Towards new human rights in the age of neuroscience and neurotechnology
Life Sciences, Society and Policy, Marcello Ienca and Roberto Andorno, 26 April 2017
Abstract: Rapid advancements in human neuroscience and neurotechnology open unprecedented possibilities for accessing, collecting, sharing and manipulating information from the human brain. Such applications raise important challenges to human rights principles that need to be addressed to prevent unintended consequences. This paper assesses the implications of emerging neurotechnology applications in the context of the human rights framework and suggests that existing human rights may not be sufficient to respond to these emerging issues. After analysing the relationship between neuroscience and human rights, we identify four new rights that may become of great relevance in the coming decades: the right to cognitive liberty, the right to mental privacy, the right to mental integrity, and the right to psychological continuity.
Ethics, Human Rights, Life Sciences Society and Policy, Neuroethics, Neuroscience, Neurotechnology
New human rights to protect against 'mind hacking' and brain data theft proposed: A response to advances in neurotechnology that can read or alter brain activity, new human rights would protect people from theft, abuse and hacking
The Guardian Wed 26 Apr 2017 06.26 EDT Last modified on Wed 26 Apr 2017 08.54 EDT
New human rights that would protect people from having their thoughts and other brain information stolen, abused or hacked have been proposed by researchers.
The move is a response to the rapid advances being made with technologies that read or alter brain activity and which many expect to bring enormous benefits to people’s lives in the coming years.
Much of the technology has been developed for hospitals to diagnose or treat medical conditions, but some of the tools – such as brainwave monitoring devices that allow people to play video games with their minds, or brain stimulators that claim to boost mental performance – are finding their way into shops.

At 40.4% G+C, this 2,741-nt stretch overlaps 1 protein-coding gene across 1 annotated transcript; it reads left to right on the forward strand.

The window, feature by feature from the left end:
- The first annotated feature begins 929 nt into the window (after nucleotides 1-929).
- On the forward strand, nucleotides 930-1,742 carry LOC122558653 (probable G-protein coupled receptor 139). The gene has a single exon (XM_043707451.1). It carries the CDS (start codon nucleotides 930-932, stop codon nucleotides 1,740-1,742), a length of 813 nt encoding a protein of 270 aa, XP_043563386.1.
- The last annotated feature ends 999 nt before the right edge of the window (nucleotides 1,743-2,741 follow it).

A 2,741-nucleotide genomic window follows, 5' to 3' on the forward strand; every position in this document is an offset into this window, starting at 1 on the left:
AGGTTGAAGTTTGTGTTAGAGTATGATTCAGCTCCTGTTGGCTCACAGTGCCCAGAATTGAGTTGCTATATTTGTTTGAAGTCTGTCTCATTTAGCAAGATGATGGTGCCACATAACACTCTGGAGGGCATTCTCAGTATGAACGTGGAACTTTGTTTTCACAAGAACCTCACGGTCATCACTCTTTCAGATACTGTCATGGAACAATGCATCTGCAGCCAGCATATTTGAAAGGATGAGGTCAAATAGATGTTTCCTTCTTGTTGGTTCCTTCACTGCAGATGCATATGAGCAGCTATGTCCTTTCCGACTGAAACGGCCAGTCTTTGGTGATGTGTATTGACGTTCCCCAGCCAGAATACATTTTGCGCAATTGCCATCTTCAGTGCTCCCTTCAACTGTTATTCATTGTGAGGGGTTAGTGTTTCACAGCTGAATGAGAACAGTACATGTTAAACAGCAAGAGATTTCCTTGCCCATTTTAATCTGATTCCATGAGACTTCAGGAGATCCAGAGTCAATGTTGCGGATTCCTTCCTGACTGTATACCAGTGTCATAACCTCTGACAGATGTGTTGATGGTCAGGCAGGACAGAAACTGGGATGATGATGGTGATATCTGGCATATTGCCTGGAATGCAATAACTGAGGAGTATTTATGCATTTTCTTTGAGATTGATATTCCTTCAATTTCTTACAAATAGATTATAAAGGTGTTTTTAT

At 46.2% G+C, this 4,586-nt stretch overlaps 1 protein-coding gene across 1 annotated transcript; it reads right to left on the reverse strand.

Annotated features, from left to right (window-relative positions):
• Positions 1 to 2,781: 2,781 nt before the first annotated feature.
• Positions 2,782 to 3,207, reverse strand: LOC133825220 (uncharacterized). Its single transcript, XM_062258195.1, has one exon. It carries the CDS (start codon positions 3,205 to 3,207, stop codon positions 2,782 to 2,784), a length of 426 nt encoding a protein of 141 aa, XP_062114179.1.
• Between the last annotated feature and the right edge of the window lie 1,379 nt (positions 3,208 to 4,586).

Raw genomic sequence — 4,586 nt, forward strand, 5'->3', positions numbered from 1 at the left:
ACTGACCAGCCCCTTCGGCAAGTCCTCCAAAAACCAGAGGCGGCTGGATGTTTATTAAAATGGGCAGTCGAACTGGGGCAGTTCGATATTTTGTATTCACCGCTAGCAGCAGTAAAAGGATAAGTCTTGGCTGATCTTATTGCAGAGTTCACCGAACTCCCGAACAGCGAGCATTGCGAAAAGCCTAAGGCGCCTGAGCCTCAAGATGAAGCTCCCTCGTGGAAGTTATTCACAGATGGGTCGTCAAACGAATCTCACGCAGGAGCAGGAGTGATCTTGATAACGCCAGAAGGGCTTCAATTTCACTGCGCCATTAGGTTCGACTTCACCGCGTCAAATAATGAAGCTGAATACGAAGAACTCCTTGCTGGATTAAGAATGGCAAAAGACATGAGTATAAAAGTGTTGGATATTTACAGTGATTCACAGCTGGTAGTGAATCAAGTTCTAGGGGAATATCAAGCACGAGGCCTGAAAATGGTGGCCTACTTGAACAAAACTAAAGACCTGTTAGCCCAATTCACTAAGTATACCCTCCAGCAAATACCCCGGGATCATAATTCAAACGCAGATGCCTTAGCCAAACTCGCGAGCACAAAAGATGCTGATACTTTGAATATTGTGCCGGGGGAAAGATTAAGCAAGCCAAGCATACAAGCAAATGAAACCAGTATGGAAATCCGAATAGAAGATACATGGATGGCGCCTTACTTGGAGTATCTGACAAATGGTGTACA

But these and other advances in neurotechnology raise fresh threats to privacy and personal freedom, according to Marcello Ienca, a neuroethicist at the University of Basel, and Roberto Andorno, a human rights lawyer at the University of Zurich. Writing in the journal Life Sciences, Society and Policy, the pair put forward four new human rights that are intended to preserve the brain as the last refuge for human privacy. . . .
Brain, Cognitive Liberty, Ethics, Human Rights, Mental Integrity, Mental Privacy, Military, Mind Hacking, Neuroethics, Neuroscience, Neurotechnology, Personal Freedom, Privacy, Psychological Continuity
King of the Towels: The Torture and Murder of Pedro Albizu Campos
Latino Rebels Nelson A. Denis MAR 10, 2015 11:12 AM
There is a most unusual TV interview of Gov. Luis Muñoz Marín on YouTube. The interview occurred in March 1954, just after the Nationalist attack on U.S. Congress that was led by Lolita Lebrón. (NOTE: This video was shared on Facebook by the Fundación Luis Muñoz Marín in 2013.)
During that time, Muñoz Marín had rushed up to Washington, D.C. to assure the world that he (and the rest of Puerto Rico) did not condone the actions of these “lunatics, fanatics, fascists and Communists.” This is how Muñoz Marín described the Nationalists to The New York Times, prior to the TV interview.
The interview was an installment of Washington Merry Go Round, which was the 1950s equivalent of today’s 60 Minutes, Meet the Press or Face the Nation. It was moderated by Drew Pearson, the top political columnist of that era. For nearly 10 minutes, Muñoz Marín filled America with lies about Pedro Albizu Campos and the Nationalist movement in Puerto Rico.
The most shocking moment occurred from 7:15 to 8:45—a 90-second segment where he described Albizu Campos as a lunatic who constantly wrapped himself in cold wet towels, in order to protect himself from “mysterious machines throwing nuclear rays at him from a great distance.”
On national TV, Muñoz Marín and Pearson scoffed at this madman from Puerto Rico. The implicit message was that anyone who believed in the independence of Puerto Rico was as crazy as Albizu Campos.
But Albizu Campos was not crazy.
He was, in fact, being subjected to lethal TBI (Total Body Irradiation) in his prison cell. This radiation continued for several years, until it finally killed him. . . .
Congress, Eisenhower Administration, Ethics, Federal, Human Experimentation, Latino Rebels, Medical, Murder, Nuclear Radiation, Prisoners, Psychiatritic Abuse, Puerto Rican Independence Movement, Puerto Rico, Torture, Total Body Irradiation
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